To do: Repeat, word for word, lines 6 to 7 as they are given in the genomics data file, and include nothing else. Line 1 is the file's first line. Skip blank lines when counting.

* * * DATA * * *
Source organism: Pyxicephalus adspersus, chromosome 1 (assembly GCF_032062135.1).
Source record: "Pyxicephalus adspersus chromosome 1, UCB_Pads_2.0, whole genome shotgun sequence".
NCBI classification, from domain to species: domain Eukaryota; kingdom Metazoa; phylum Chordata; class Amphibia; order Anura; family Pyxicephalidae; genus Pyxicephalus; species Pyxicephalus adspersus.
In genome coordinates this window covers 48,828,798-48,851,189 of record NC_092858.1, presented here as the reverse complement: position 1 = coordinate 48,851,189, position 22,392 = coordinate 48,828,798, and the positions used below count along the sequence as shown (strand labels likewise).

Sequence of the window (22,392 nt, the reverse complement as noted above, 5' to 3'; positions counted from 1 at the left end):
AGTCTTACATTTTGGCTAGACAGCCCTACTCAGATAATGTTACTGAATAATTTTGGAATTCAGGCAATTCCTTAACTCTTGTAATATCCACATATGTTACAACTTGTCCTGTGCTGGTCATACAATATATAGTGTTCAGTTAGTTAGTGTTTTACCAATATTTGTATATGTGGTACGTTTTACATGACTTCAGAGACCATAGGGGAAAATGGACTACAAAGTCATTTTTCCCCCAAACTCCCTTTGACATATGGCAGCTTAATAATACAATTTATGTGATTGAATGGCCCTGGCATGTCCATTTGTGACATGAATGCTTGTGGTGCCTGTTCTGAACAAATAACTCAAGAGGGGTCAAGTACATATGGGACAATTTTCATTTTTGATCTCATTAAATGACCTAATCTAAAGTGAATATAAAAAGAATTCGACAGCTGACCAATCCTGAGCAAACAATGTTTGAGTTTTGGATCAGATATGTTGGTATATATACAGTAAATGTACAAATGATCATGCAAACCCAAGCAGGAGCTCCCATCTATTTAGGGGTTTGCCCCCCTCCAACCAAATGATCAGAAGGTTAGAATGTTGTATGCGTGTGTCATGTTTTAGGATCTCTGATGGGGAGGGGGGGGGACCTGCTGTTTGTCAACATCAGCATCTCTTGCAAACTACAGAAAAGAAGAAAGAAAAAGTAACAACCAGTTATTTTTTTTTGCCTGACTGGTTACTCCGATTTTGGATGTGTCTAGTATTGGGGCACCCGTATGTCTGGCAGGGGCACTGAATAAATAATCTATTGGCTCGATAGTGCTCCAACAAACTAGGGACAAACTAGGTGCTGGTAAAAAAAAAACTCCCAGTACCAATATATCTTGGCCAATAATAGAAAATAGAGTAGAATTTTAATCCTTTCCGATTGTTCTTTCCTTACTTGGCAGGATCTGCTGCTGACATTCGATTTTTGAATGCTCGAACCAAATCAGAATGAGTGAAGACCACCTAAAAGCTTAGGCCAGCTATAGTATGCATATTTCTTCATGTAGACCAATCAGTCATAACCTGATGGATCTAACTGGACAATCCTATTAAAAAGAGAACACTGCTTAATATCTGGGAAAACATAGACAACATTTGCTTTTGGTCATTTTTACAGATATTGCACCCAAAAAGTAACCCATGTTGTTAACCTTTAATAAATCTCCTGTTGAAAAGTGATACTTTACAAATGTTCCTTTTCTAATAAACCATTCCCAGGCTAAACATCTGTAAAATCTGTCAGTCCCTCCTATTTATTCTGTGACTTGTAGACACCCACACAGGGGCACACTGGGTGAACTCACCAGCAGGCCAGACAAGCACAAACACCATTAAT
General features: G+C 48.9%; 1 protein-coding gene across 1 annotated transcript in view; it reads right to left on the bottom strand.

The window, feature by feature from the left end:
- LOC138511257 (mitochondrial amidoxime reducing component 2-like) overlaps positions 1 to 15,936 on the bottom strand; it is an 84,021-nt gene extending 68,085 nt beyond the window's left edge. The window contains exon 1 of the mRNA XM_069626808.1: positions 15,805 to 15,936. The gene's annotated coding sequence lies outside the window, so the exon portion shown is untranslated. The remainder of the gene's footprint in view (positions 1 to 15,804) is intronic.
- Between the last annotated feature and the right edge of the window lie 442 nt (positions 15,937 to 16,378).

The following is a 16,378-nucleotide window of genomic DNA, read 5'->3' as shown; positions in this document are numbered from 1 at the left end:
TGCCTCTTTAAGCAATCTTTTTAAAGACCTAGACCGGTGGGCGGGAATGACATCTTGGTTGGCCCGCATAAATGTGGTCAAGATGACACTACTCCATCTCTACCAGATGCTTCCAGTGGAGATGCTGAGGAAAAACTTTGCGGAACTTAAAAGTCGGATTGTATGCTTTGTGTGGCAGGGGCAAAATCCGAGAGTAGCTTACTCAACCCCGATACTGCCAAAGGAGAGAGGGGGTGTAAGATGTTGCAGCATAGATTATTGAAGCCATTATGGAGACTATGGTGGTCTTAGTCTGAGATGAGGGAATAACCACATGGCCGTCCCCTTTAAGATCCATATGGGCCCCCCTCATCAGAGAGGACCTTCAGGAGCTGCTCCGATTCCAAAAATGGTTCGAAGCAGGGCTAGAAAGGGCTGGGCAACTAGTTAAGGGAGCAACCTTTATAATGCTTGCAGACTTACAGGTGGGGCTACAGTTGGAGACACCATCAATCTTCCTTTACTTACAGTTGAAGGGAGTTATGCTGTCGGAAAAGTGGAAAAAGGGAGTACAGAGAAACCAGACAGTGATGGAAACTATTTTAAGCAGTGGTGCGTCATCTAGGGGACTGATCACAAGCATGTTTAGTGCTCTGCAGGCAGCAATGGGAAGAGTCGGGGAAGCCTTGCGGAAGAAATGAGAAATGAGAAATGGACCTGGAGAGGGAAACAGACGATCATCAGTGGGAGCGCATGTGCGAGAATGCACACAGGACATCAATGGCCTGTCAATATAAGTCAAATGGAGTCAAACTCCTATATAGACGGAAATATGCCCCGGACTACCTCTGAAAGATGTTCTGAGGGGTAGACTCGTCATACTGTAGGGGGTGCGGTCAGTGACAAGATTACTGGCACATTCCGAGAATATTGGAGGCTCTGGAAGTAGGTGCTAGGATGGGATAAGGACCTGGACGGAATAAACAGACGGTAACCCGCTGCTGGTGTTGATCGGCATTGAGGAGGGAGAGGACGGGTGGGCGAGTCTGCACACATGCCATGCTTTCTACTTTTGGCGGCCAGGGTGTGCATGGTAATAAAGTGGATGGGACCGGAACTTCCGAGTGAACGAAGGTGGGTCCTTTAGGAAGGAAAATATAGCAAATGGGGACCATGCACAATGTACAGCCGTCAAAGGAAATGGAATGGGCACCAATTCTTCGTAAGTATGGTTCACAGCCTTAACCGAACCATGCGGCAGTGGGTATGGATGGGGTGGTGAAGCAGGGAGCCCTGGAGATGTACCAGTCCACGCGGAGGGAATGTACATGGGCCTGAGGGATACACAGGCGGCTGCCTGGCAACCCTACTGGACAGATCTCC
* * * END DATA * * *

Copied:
AGTCTTACATTTTGGCTAGACAGCCCTACTCAGATAATGTTACTGAATAATTTTGGAATTCAGGCAATTCCTTAACTCTTGTAATATCCACATATGTTACAACTTGTCCTGTGCTGGTCATACAATATATAGTGTTCAGTTAGTTAGTGTTTTACCAATATTTGTATATGTGGTACGTTTTACATGACTTCAGAGACCATAGGGGAAAATGGACTACAAAGTCATTTTTCCCCCAAACTCCCTTTGACATATGGCAGCTTAATAATACAATTTATGTGATTGAATGGCCCTGGCATGTCCATTTGTGACATGAATGCTTGTGGTGCCTGTTCTGAACAAATAACTCAAGAGGGGTCAAGTACATATGGGACAATTTTCATTTTTGATCTCATTAAATGACCTAATCTAAAGTGAATATAAAAAGAATTCGACAGCTGACCAATCCTGAGCAAACAATGTTTGAGTTTTGGATCAGATATGTTGGTATATATACAGTAAATGTACAAATGATCATGCAAACCCAAGCAGGAGCTCCCATCTATTTAGGGGTTTGCCCCCCTCCAACCAAATGATCAGAAGGTTAGAATGTTGTATGCGTGTGTCATGTTTTAGGATCTCTGATGGGGAGGGGGGGGGACCTGCTGTTTGTCAACATCAGCATCTCTTGCAAACTACAGAAAAGAAGAAAGAAAAAGTAACAACCAGTTATTTTTTTTTGCCTGACTGGTTACTCCGATTTTGGATGTGTCTAGTATTGGGGCACCCGTATGTCTGGCAGGGGCACTGAATAAATAATCTATTGGCTCGATAGTGCTCCAACAAACTAGGGACAAACTAGGTGCTGGTAAAAAAAAAACTCCCAGTACCAATATATCTTGGCCAATAATAGAAAATAGAGTAGAATTTTAATCCTTTCCGATTGTTCTTTCCTTACTTGGCAGGATCTGCTGCTGACATTCGATTTTTGAATGCTCGAACCAAATCAGAATGAGTGAAGACCACCTAAAAGCTTAGGCCAGCTATAGTATGCATATTTCTTCATGTAGACCAATCAGTCATAACCTGATGGATCTAACTGGACAATCCTATTAAAAAGAGAACACTGCTTAATATCTGGGAAAACATAGACAACATTTGCTTTTGGTCATTTTTACAGATATTGCACCCAAAAAGTAACCCATGTTGTTAACCTTTAATAAATCTCCTGTTGAAAAGTGATACTTTACAAATGTTCCTTTTCTAATAAACCATTCCCAGGCTAAACATCTGTAAAATCTGTCAGTCCCTCCTATTTATTCTGTGACTTGTAGACACCCACACAGGGGCACACTGGGTGAACTCACCAGCAGGCCAGACAAGCACAAACACCATTAAT
General features: G+C 48.9%; 1 protein-coding gene across 1 annotated transcript in view; it reads right to left on the bottom strand.